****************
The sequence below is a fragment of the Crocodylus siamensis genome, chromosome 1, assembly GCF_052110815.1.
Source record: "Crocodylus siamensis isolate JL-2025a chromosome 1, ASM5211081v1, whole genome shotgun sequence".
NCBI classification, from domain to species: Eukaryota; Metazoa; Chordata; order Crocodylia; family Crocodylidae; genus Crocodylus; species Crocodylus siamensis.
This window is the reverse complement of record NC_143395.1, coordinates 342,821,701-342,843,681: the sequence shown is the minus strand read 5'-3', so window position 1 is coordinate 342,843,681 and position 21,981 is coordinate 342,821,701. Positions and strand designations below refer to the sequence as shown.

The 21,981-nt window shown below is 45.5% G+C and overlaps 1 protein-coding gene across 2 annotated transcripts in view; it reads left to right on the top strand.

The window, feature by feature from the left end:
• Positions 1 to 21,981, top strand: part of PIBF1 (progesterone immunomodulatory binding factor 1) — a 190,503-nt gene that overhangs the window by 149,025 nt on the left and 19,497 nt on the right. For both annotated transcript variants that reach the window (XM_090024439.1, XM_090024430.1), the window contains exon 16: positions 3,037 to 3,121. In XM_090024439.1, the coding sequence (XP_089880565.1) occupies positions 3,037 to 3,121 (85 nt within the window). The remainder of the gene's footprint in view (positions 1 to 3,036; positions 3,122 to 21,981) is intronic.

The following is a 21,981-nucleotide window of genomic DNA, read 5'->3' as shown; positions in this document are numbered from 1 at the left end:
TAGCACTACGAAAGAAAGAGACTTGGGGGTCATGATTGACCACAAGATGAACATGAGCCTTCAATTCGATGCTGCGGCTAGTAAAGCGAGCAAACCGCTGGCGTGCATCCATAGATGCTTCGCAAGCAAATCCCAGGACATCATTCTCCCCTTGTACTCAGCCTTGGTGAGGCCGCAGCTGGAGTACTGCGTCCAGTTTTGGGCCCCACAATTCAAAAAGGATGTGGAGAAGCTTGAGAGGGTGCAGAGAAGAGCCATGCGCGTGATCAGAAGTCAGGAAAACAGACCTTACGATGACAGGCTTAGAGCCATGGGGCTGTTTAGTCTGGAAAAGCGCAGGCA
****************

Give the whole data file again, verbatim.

The sequence below is a fragment of the Crocodylus siamensis genome, chromosome 1, assembly GCF_052110815.1.
Source record: "Crocodylus siamensis isolate JL-2025a chromosome 1, ASM5211081v1, whole genome shotgun sequence".
NCBI classification, from domain to species: Eukaryota; Metazoa; Chordata; order Crocodylia; family Crocodylidae; genus Crocodylus; species Crocodylus siamensis.
This window is the reverse complement of record NC_143395.1, coordinates 342,821,701-342,843,681: the sequence shown is the minus strand read 5'-3', so window position 1 is coordinate 342,843,681 and position 21,981 is coordinate 342,821,701. Positions and strand designations below refer to the sequence as shown.

The 21,981-nt window shown below is 45.5% G+C and overlaps 1 protein-coding gene across 2 annotated transcripts in view; it reads left to right on the top strand.

The window, feature by feature from the left end:
• Positions 1 to 21,981, top strand: part of PIBF1 (progesterone immunomodulatory binding factor 1) — a 190,503-nt gene that overhangs the window by 149,025 nt on the left and 19,497 nt on the right. For both annotated transcript variants that reach the window (XM_090024439.1, XM_090024430.1), the window contains exon 16: positions 3,037 to 3,121. In XM_090024439.1, the coding sequence (XP_089880565.1) occupies positions 3,037 to 3,121 (85 nt within the window). The remainder of the gene's footprint in view (positions 1 to 3,036; positions 3,122 to 21,981) is intronic.

The following is a 21,981-nucleotide window of genomic DNA, read 5'->3' as shown; positions in this document are numbered from 1 at the left end:
TAGCACTACGAAAGAAAGAGACTTGGGGGTCATGATTGACCACAAGATGAACATGAGCCTTCAATTCGATGCTGCGGCTAGTAAAGCGAGCAAACCGCTGGCGTGCATCCATAGATGCTTCGCAAGCAAATCCCAGGACATCATTCTCCCCTTGTACTCAGCCTTGGTGAGGCCGCAGCTGGAGTACTGCGTCCAGTTTTGGGCCCCACAATTCAAAAAGGATGTGGAGAAGCTTGAGAGGGTGCAGAGAAGAGCCATGCGCGTGATCAGAAGTCAGGAAAACAGACCTTACGATGACAGGCTTAGAGCCATGGGGCTGTTTAGTCTGGAAAAGCGCAGGCA